Foreign Ministers from Caribbean Community (CARICOM) Member States and the Republic of Cuba held their Sixth CARICOM-Cuba Ministerial on June 14, 2019 in Guyana. Agenda items for the one-day meeting included: climate change, the 2030 Agenda for Sustainable Development, the impact of natural disasters on development, security and hemispheric developments.
CARICOM countries and Cuba share a long friendship reinforced by cooperation in a myriad of areas, including trade, sport, agriculture, culture, education and health. For example, many Caribbean students have benefited from scholarships offered by the Cuban government to study at Cuban universities. Cuba and CARICOM also have a Trade and Economic Cooperation Agreement (TECA) signed in July 2000.
In his remarks at the Opening Ceremony of the meeting, CARICOM Secretary General Ambassador Irwin Larocque reiterated that CARICOM and Cuba “have forged a deep and meaningful relationship based on solidarity and cooperation”. He further praised “Cuba’s contribution to the Community’s human resource development, its health sector, agriculture and in the area of sports and culture has been of major significance to our Member States”. Specifically on the area of trade, Ambassador Larocque highlighted the Second Protocol to the TECA with Cuba signed in November 2017 which expanded preferential access to both Parties.
The current US Administration has sought to tighten sanctions on Cuba, a sharp reversal of the rapprochement which had occurred under the administration of former US President Barack Obama, in order to pressure regime change in Cuba and to stop its support for Venezuelan President Nicolas Maduro. Recent US aggression includes, for example, the enforcement of Title III of the Helms-Burton Act and banning cruise ships to Cuba.
Ambassador Larocque noted that “the Community reiterates its call for an immediate and unconditional end to the economic, commercial and financial embargo imposed by the Government of the United States of America against Cuba”. He further stated that “CARICOM also rejects, especially the unilateral and extraterritorial nature of these actions”.
In his address (text in Spanish), Cuba Foreign Minister Bruno Rodriguez Parilla expressed gratitude on behalf of the Cuban government, noting that “we feel that we have a permanent debt of gratitude to CARICOM for its historic and brotherly support for Cuba”. He further observed that Cuba and CARICOM “share a common history and similar challenges” and reiterated Cuba’s commitment to share its “modest successes with the Caribbean”. He also revealed that only a few weeks ago, Cuba unveiled a monument in memory of Caribbean National Heroes in a park in the Havana city centre as a symbol of friendship and Cuban recognition of the men and women who turned this group of countries into a “worthy community and independent foreign policy”.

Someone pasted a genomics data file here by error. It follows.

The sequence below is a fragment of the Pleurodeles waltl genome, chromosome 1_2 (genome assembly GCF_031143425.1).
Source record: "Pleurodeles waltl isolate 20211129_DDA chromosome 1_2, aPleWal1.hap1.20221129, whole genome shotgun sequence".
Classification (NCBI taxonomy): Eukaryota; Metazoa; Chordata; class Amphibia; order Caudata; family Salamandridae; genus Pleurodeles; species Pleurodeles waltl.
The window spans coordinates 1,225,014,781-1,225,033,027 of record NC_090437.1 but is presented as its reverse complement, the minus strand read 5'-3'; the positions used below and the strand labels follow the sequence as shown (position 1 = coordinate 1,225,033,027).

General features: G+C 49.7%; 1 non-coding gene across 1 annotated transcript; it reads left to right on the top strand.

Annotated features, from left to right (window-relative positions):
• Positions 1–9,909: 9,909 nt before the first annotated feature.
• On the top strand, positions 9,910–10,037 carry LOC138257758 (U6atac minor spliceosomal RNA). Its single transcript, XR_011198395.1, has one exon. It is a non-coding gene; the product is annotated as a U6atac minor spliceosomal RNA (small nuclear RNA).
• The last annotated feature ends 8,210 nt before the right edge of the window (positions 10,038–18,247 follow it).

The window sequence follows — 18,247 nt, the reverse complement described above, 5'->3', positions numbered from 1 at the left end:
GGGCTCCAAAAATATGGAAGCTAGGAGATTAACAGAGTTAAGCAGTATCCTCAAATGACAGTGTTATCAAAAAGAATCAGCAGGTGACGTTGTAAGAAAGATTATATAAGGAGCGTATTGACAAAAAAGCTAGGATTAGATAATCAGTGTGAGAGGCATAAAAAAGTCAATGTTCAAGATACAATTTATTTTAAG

At the end of their meeting, the Ministers released a declaration. The main parts which speak specifically to trade are at paragraphs 7-9:
In this regard, we reaffirm our commitment to continue promoting the implementation of projects to improve air and sea ports, infrastructure and connectivity between our countries and broaden our economic and trade relations through the implementation of the Revised Trade and Economic Cooperation Agreement between CARICOM and Cuba;
Commit to complete the required internal legal procedures with a view to giving effect to the Second Protocol to the Agreement on Trade and Economic Cooperation, which will contribute to the strengthening of trade relations;
Reiterate the importance of trade for the Region’s sustainable development and reaffirm the necessity of appropriate policy space and special and differential treatment for small vulnerable economies like those in the Caribbean. In that context, we welcome the hosting by Barbados of UNCTAD XV in October 2020, which will be the first time that an UNCTAD quadrennial conference has been held in a Caribbean country;
The full Declaration may be read here.
Alicia Nicholls, B.Sc., M.Sc., LL.B., is an international trade and development consultant with a keen interest in sustainable development, international law and trade. You can also read more of her commentaries and follow her on Twitter @LicyLaw.
DISCLAIMER: All views expressed herein are her personal views and do not necessarily reflect the views of any institution or entity with which she may be affiliated from time to time.